25
July
2022
|
16:30 PM
America/New_York

Ohio State appoints new Kirwan Institute executive director

Ange-Marie Hancock will oversee research aimed at creating just, inclusive society

The Ohio State University has selected Ange-Marie Hancock as executive director of the Kirwan Institute for the Study of Race and Ethnicity, effective Jan. 1, 2023.

Ange-Marie HancockEstablished in 2003, the Kirwan Institute is an interdisciplinary research institute named for former Ohio State President William E. “Brit” Kirwan in recognition of his efforts to champion diversity at Ohio State. The Kirwan Institute researchers, affiliated faculty, collaborators and community partners conduct research to inform policies and practices that help create a just and inclusive society where all people and communities have an opportunity to succeed.

“We are looking forward to Ange-Marie’s leadership,” said Ohio State Executive Vice President and Provost Melissa L. Gilliam. “An internationally recognized scholar, Dr. Hancock joins us from the University of Southern California, where she is a Dean’s Professor in the Department of Political Science and International Relations and the Department of Gender and Sexuality Studies.”

Hancock, a Columbus native and Thomas Worthington High School alumna, has a family connection to Ohio State. Her father, Charles Hancock, graduated from Ohio State in 1970 in what is now the College of Education and Human Ecology (EHE). Charles Hancock taught in EHE for 26 years and directed the Young Scholars Program, which provides support and financial assistance to academically talented high school students who are the first in their families to receive bachelor’s degrees.

Ange-Marie Hancock has served as USC’s department chair of political science and international relations since 2020, and she also directs the USC Institute for Intersectionality and Social Transformation and the university’s Center for Leadership by Women of Color.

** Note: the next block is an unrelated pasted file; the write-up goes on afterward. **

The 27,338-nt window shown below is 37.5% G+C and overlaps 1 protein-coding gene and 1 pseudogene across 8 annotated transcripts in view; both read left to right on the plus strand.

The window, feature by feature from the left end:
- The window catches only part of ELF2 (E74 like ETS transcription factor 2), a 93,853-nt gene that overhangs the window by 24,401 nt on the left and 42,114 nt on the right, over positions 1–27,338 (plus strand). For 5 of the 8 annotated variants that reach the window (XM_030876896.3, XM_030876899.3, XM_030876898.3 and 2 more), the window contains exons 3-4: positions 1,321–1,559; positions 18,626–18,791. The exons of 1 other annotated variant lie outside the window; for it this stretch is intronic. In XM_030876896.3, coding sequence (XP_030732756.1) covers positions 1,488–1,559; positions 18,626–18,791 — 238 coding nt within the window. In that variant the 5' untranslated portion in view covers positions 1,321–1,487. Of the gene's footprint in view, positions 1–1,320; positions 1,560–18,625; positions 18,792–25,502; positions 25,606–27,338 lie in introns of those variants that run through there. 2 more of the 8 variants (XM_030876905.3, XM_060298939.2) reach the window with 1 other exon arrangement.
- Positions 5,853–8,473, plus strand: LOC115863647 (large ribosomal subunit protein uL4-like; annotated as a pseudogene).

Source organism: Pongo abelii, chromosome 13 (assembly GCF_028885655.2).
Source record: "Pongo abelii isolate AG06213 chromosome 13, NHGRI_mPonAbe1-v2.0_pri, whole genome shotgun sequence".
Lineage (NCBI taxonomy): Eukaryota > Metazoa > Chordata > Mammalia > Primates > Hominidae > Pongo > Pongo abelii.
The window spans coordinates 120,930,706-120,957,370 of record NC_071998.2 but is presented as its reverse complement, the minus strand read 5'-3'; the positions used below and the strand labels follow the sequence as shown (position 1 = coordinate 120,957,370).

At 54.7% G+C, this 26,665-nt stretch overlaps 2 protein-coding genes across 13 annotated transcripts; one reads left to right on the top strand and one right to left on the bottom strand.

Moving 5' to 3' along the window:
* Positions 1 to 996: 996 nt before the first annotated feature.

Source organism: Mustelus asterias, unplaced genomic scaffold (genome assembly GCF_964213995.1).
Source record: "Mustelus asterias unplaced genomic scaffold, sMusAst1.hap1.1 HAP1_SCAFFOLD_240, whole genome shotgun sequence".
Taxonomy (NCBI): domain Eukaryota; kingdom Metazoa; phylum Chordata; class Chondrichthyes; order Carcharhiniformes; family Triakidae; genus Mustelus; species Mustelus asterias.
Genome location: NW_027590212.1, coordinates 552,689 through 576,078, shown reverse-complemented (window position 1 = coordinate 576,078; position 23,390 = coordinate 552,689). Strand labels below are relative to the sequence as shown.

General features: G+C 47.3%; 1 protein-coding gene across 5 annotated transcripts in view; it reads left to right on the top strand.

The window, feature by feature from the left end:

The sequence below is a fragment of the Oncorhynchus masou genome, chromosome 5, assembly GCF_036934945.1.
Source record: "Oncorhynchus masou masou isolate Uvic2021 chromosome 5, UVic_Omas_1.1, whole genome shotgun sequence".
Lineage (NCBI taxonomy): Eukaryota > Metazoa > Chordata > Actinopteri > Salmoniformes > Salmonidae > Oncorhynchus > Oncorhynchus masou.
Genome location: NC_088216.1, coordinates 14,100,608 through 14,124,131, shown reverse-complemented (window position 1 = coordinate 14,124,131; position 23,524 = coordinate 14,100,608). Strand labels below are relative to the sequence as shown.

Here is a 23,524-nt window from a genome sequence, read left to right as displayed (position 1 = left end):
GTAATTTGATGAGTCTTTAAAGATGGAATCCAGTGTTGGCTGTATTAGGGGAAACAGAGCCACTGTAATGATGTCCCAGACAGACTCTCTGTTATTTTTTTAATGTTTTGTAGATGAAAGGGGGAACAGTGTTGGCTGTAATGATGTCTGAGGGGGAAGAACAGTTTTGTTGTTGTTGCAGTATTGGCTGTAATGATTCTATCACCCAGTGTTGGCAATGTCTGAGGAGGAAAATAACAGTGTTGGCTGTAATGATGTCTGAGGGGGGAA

“Among her many accomplishments, Ange-Marie conducted the original survey research and designed the business model for what would become the Women’s National Basketball Association,” said Wendy G. Smooth, incoming senior vice provost for inclusive excellence. “She has written numerous articles and books, which explore how the intersection of race, gender, class, sexuality, citizenship and other categories of difference have an impact on policy.”

Her books include The Politics of Disgust and the Public Identity of the “Welfare Queen,” Solidarity Politics for Millennials: A Guide to Ending the Oppression Olympics, and Intersectionality: An Intellectual History.

In addition to directing the Kirwan Institute, Hancock will join the faculty of the Department of Political Science and hold an ENGIE-Axium Endowed Professorship.

Until Hancock’s arrival, Jason Reece, associate professor of city and regional planning, has agreed to provide interim leadership to the Kirwan Institute. Reece is a long-term faculty affiliate and a former staff member of the institute, and is currently involved in several ongoing institute research projects. He follows Beverly Vandiver, professor in the Department of Human Sciences and director of the Quantitative Methodology Center, who has served as interim executive director since autumn 2020.

“Under Beverly’s leadership, Kirwan has developed several new research areas, attracted national foundation funding and recruited postdoctoral scholars to the university,” Gilliam said. “Please join us in thanking Beverly, Jason and all Kirwan Institute staff and affiliates for providing continuity during the leadership transition.”

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